Her speech, entitled “Blood, Sweat and Glitter: The Story of a Neurodivergent Girl Living in a Neurotypical World”, covered her journey through the harsh Melbourne lockdowns to discovering the difficulties the system places on people living with neurological conditions.
It’s a wildly affecting speech, much of which we’ve got below with respect to your time but also to the power of Rusicano’s words and message. She spoke about her “profoundly changed” core beliefs that came with her diagnosis, why it has taken 41 years of her life to have her condition recognised and understood, and what needs to change about mental health care in the country.
She also touched upon her own fears for her 10-year-old daughter who has also been diagnosed with ADHD, as well as her son who has autism.
“The reason that I eventually agreed to give you this speech was because I wanted to make sure that all of you here today and everyone watching from wherever you are … that you get it, that more people get it,” she said.
“Don’t treat them like there’s something wrong with them. Be bigger than that, be better than that, be kinder.”
For context, ADHD or ‘attention deficit hyperactivity disorder‘, is a type of neurological condition that affects thinking, emotional processing, and environmental navigation.
While it’s typically associated with children, as Rusciano points out, it can be diagnosed in adults too, although this is made much more difficult when “all of our systems” are built around the assumption that “everyone is a heterosexual white man.”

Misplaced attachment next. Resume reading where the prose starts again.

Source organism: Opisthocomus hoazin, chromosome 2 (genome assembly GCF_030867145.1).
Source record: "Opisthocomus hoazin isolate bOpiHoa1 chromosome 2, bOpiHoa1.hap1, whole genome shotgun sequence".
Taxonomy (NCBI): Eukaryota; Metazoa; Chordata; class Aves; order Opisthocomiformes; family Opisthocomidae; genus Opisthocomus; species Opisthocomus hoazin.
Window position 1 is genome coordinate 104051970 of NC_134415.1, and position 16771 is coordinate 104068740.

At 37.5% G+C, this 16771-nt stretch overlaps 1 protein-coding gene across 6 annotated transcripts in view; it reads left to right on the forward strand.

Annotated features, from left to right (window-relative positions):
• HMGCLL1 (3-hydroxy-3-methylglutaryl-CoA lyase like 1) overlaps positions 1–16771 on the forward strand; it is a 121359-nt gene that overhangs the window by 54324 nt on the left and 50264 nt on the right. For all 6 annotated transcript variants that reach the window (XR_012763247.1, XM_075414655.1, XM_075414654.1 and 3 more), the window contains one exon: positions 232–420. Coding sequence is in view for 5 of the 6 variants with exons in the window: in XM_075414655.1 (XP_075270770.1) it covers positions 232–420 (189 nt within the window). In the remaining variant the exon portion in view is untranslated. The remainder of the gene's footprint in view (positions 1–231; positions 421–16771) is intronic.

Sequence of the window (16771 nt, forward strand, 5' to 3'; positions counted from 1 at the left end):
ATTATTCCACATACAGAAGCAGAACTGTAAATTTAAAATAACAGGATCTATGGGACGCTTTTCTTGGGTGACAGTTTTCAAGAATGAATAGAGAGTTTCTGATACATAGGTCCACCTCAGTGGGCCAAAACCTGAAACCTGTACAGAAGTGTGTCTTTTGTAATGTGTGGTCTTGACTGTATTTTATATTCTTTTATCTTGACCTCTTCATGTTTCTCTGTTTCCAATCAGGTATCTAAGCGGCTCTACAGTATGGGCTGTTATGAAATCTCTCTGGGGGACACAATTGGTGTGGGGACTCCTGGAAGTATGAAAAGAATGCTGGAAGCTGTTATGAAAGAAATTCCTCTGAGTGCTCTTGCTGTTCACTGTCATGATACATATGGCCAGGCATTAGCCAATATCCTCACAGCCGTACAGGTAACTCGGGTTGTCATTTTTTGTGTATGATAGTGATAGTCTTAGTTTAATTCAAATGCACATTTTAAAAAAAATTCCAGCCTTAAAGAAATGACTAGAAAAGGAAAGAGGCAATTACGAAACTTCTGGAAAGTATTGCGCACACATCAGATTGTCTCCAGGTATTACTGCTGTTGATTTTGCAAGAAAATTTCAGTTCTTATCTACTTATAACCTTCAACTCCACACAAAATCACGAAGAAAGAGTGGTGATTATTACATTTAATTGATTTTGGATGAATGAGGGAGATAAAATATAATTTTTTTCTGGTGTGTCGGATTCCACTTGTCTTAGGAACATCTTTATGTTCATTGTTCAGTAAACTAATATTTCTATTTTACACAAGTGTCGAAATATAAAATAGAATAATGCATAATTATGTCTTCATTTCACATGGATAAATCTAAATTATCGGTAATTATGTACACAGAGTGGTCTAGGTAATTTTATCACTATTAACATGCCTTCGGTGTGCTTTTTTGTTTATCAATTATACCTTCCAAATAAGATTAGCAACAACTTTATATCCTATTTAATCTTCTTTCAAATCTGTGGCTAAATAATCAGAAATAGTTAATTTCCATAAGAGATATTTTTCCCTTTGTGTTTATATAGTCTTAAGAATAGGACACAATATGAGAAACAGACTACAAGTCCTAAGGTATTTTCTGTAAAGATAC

Visibly nervous on approach to the mic, Rusciano quickly fell into her self-deprecating, sparkly routine, cracking jokes left and right while rocking a red velvet blazer and a psychedelic-print shirt. She charted her own journey as follows:
“I found the absence of my usual routine and structure [during lockdown] led to my mental health completely unravelling. I was exhausted all of the time. And it wasn’t physical exhaustion. It was a tiredness that crept into my bones and settled there.
“No amount of sleep or rest could rid me of it and, suddenly, completing the simplest tasks became nearly impossible. It felt like my brain had been bleached of all its magic and I felt completely overwhelmed by life.
“I just didn’t understand why I was so tired because I literally slowed down to half the pace of life I was living before the pandemic.
“I hoped that when we came out of locky D, and life resumed some form of normality, I would feel like my old self again. But, as 2020 came to an end and the world began to slowly turn once more, I found myself unable to join in.
“It felt like I was watching everyone else board a train and speed off into the distance and I was stuck on the platform too tired and confused to join them. So in February 2021, I finally took myself off to see my doctor and told him how I was feeling”.
While it took the shakeup of lockdown for symptoms of Rusciano’s condition to emerge to the point she investigated them, she notes that the traits of ADHD have always been there.
“Throughout my life, it has been joked that I may have ADHD because of my relentless ambition, my fast brain, my impulsivity, my rubbish memory, my inability to regulate my emotions, my complete lack of organisational skills, and my inability to speak at a normal pace,” she said.